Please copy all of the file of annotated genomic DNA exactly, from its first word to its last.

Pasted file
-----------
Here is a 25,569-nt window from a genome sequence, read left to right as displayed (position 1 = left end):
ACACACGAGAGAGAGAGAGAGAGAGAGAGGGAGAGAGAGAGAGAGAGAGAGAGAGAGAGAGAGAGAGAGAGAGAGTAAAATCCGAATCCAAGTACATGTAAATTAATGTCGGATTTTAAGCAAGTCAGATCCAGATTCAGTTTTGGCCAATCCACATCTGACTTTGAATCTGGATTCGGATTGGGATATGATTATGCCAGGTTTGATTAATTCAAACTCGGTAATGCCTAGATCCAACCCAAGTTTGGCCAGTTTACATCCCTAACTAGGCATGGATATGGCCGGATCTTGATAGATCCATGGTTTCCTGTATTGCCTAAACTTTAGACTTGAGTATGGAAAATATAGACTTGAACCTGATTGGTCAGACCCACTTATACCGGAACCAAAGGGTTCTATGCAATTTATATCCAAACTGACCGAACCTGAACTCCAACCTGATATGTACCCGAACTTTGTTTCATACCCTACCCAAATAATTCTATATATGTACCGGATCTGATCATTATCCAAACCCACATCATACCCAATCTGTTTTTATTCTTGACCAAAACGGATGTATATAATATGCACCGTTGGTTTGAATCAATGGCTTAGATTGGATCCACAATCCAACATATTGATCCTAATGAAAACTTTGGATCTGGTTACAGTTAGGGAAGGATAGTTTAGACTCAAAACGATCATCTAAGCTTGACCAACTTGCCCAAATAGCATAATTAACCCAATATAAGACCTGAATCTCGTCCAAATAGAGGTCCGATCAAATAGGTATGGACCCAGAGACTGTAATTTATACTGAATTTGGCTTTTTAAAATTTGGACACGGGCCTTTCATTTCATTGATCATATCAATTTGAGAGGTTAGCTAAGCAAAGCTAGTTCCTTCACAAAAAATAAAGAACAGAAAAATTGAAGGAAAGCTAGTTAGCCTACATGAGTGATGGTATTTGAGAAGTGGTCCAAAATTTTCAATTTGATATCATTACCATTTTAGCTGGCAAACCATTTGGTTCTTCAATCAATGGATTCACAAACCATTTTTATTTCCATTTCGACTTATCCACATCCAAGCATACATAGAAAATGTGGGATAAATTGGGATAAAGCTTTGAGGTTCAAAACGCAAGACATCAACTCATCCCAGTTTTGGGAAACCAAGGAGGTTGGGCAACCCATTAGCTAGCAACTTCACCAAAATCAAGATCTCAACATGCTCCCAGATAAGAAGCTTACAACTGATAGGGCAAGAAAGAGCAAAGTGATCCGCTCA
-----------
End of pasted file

Here is a 25,569-nt window from a genome sequence, read left to right as displayed (position 1 = left end):
ACACACGAGAGAGAGAGAGAGAGAGAGAGGGAGAGAGAGAGAGAGAGAGAGAGAGAGAGAGAGAGAGAGAGAGAGTAAAATCCGAATCCAAGTACATGTAAATTAATGTCGGATTTTAAGCAAGTCAGATCCAGATTCAGTTTTGGCCAATCCACATCTGACTTTGAATCTGGATTCGGATTGGGATATGATTATGCCAGGTTTGATTAATTCAAACTCGGTAATGCCTAGATCCAACCCAAGTTTGGCCAGTTTACATCCCTAACTAGGCATGGATATGGCCGGATCTTGATAGATCCATGGTTTCCTGTATTGCCTAAACTTTAGACTTGAGTATGGAAAATATAGACTTGAACCTGATTGGTCAGACCCACTTATACCGGAACCAAAGGGTTCTATGCAATTTATATCCAAACTGACCGAACCTGAACTCCAACCTGATATGTACCCGAACTTTGTTTCATACCCTACCCAAATAATTCTATATATGTACCGGATCTGATCATTATCCAAACCCACATCATACCCAATCTGTTTTTATTCTTGACCAAAACGGATGTATATAATATGCACCGTTGGTTTGAATCAATGGCTTAGATTGGATCCACAATCCAACATATTGATCCTAATGAAAACTTTGGATCTGGTTACAGTTAGGGAAGGATAGTTTAGACTCAAAACGATCATCTAAGCTTGACCAACTTGCCCAAATAGCATAATTAACCCAATATAAGACCTGAATCTCGTCCAAATAGAGGTCCGATCAAATAGGTATGGACCCAGAGACTGTAATTTATACTGAATTTGGCTTTTTAAAATTTGGACACGGGCCTTTCATTTCATTGATCATATCAATTTGAGAGGTTAGCTAAGCAAAGCTAGTTCCTTCACAAAAAATAAAGAACAGAAAAATTGAAGGAAAGCTAGTTAGCCTACATGAGTGATGGTATTTGAGAAGTGGTCCAAAATTTTCAATTTGATATCATTACCATTTTAGCTGGCAAACCATTTGGTTCTTCAATCAATGGATTCACAAACCATTTTTATTTCCATTTCGACTTATCCACATCCAAGCATACATAGAAAATGTGGGATAAATTGGGATAAAGCTTTGAGGTTCAAAACGCAAGACATCAACTCATCCCAGTTTTGGGAAACCAAGGAGGTTGGGCAACCCATTAGCTAGCAACTTCACCAAAATCAAGATCTCAACATGCTCCCAGATAAGAAGCTTACAACTGATAGGGCAAGAAAGAGCAAAGTGATCCGCTCA